The works committee met on March 7 to consider an initiative that would "decrease congestion, increase safety and help the environment." The Pedestrian Master Plan? No. The Ridership Growth Strategy? Not quite.
Called Intelligent Transportation Systems, the proposal refers to an array of traffic management initiatives such as using sensors and GPS transponders to manage flow at stoplights or accident scenes and providing route info for travellers wirelessly through their PDAs or cellphones.
"One person is injured [in a car collision] every 28 minutes," said Faye Lyons of the Canadian Automobile Association. "This number is staggering and needs to be addressed."
It's surprising to hear that staff would even consider this. It seems at first glance like an enormous public subsidy for private motorists.
"Is there technology," asked Councillor David Shiner, "to allow me to drive from Scarborough to Mississauga on Eglinton without hitting a red light?"
Staff informed him that there is. Afterward, however, director of transportation systems Les Kelman elaborated. "I could do that [for Shiner] today," he tells me. "I'm not sure that we want to." Kelman believes an integrated traffic management system could just as easily be used to clear the way for public transit and show how much quicker it would be than driving. "Our system will probably favour transit."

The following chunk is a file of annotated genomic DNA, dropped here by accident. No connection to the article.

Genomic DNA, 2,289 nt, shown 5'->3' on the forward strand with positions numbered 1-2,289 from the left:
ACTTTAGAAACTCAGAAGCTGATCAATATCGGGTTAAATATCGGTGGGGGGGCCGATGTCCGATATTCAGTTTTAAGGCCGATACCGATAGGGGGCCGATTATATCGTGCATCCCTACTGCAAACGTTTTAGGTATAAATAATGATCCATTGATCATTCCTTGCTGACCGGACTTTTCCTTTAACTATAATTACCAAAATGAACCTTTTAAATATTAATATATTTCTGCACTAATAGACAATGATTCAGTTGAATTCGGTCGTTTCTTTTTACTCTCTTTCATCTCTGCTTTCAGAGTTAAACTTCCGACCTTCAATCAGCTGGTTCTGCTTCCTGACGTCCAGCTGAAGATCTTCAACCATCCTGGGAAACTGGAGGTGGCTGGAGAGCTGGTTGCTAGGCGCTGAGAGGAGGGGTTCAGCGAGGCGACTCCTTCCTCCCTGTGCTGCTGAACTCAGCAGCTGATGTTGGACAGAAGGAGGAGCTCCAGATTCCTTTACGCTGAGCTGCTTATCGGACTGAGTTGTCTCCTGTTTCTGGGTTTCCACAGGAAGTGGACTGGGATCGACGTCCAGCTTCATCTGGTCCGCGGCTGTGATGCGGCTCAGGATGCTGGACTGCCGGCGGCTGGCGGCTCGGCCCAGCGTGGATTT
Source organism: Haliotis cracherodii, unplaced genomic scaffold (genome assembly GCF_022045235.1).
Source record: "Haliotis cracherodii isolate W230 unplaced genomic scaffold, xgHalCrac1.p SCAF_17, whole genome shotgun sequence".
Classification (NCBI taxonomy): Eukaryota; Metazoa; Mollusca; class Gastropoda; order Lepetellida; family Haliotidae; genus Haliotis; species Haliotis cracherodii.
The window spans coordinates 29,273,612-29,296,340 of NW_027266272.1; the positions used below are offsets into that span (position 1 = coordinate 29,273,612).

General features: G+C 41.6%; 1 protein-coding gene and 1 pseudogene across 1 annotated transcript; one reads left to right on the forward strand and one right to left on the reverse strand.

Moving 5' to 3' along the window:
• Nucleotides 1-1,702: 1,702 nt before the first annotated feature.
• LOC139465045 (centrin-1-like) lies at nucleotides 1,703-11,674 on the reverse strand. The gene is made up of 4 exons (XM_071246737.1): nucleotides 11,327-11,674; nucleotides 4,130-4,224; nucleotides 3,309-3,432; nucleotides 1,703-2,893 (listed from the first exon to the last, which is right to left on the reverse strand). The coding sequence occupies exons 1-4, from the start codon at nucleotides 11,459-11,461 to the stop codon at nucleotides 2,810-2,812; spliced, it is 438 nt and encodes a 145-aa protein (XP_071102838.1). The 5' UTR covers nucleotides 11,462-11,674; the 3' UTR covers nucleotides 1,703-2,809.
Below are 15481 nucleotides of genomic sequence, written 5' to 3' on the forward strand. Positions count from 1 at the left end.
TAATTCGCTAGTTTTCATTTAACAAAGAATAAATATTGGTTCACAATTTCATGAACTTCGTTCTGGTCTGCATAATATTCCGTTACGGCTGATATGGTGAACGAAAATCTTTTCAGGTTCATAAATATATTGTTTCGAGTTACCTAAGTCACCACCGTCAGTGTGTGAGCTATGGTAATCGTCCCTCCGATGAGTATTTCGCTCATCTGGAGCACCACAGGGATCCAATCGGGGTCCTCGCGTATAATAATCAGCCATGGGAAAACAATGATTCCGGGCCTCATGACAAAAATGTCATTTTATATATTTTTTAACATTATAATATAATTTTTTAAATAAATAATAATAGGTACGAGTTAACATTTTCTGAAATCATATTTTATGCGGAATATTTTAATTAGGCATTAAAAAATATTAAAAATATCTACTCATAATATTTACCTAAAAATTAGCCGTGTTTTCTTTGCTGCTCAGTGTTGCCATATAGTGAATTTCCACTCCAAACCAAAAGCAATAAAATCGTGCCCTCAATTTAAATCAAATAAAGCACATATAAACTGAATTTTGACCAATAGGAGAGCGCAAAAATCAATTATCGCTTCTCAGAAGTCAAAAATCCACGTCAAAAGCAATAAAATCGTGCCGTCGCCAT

Existing technology currently gives TTC operators priority control over 286 traffic signals. The ITS plan would see an expansion to 60 additional lights each year. The TTC control centre would also be tied in with a computerized traffic-flow management system.
Expansion of ITS would not proceed until 2007, and hard costs aren't being floated until the next budget process. (One speculative figure is $7 million to equip 200 intersections with sensors under the road.) While a Works report stresses the benefit to non-motorists, most of the proposed tech is currently geared to motorists. Those focused on pedestrians and cyclists are described as being at the "investigate and assess" stage.
Some may wonder why introducing technology to aid pedestrians is needed at all, when it's arguably not a lack of technology, but a glut of one in particular that endangers them.
Kelman believes ITS could prove helpful with "demand management" (discouraging driving), noting that ITS cannot making driving any less cumbersome.
But is it safe to underestimate motorists' capacity for magical thinking? "I envision that one day," said Glenn De Baeremaeker, "like George Jetson, I can hop in my little automobile and have the computer take me away with no traffic jams." Unfortunately, Councillor, so does everyone else with a car.